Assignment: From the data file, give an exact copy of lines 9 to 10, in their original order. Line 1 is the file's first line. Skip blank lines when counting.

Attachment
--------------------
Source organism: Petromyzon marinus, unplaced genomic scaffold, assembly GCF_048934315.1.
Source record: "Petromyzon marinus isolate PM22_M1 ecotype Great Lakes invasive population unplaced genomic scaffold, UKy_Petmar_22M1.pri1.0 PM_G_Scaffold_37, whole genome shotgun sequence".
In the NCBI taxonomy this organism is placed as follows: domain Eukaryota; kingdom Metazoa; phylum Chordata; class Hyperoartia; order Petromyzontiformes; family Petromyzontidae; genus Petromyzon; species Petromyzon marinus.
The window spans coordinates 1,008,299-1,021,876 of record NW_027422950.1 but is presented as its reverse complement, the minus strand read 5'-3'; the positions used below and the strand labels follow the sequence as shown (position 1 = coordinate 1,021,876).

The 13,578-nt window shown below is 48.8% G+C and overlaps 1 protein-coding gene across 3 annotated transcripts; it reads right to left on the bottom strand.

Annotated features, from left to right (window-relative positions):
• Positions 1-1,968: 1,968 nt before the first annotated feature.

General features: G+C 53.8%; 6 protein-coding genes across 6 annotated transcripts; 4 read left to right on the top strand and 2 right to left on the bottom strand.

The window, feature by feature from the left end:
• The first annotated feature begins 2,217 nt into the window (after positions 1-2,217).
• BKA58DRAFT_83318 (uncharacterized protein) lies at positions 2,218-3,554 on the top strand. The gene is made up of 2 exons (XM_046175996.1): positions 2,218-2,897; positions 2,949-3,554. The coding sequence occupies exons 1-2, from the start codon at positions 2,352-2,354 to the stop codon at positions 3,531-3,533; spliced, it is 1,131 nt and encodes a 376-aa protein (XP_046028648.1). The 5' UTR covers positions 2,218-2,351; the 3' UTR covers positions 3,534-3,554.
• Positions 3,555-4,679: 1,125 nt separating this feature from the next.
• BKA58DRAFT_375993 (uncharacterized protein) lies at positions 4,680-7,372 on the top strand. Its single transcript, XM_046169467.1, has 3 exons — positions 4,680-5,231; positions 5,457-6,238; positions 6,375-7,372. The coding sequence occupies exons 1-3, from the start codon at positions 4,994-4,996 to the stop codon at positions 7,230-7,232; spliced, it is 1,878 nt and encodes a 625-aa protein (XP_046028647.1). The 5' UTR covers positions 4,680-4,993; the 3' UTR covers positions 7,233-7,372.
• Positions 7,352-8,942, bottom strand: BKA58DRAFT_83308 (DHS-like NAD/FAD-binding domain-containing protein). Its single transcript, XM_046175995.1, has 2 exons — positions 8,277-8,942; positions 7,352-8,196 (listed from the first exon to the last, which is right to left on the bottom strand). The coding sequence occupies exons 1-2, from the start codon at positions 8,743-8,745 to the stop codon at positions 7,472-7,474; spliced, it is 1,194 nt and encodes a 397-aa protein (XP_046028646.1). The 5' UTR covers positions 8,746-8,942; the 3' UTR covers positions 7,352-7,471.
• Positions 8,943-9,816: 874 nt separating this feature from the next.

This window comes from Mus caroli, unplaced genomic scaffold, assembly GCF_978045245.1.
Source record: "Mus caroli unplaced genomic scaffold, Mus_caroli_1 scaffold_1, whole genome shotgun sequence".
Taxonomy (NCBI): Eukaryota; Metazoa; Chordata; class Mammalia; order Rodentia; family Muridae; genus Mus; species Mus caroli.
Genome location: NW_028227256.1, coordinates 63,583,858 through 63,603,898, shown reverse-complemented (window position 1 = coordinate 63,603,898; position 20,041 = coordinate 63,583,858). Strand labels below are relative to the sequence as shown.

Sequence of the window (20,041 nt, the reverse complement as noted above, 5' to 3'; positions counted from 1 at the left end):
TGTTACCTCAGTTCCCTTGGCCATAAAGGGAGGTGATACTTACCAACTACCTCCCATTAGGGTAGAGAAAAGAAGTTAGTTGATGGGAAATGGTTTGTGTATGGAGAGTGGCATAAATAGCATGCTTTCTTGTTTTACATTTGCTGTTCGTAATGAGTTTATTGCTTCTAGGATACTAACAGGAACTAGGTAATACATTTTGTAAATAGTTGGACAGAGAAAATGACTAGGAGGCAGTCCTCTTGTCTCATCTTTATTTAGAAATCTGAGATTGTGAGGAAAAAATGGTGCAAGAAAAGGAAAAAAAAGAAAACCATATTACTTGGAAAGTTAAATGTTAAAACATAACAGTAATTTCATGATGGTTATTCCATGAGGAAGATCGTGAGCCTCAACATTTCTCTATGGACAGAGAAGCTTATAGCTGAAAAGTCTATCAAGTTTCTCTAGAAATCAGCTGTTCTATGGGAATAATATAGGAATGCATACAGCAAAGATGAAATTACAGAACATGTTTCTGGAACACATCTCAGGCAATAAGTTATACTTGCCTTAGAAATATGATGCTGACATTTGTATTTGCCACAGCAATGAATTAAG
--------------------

The window, feature by feature from the left end:
• The first annotated feature begins 2,217 nt into the window (after positions 1-2,217).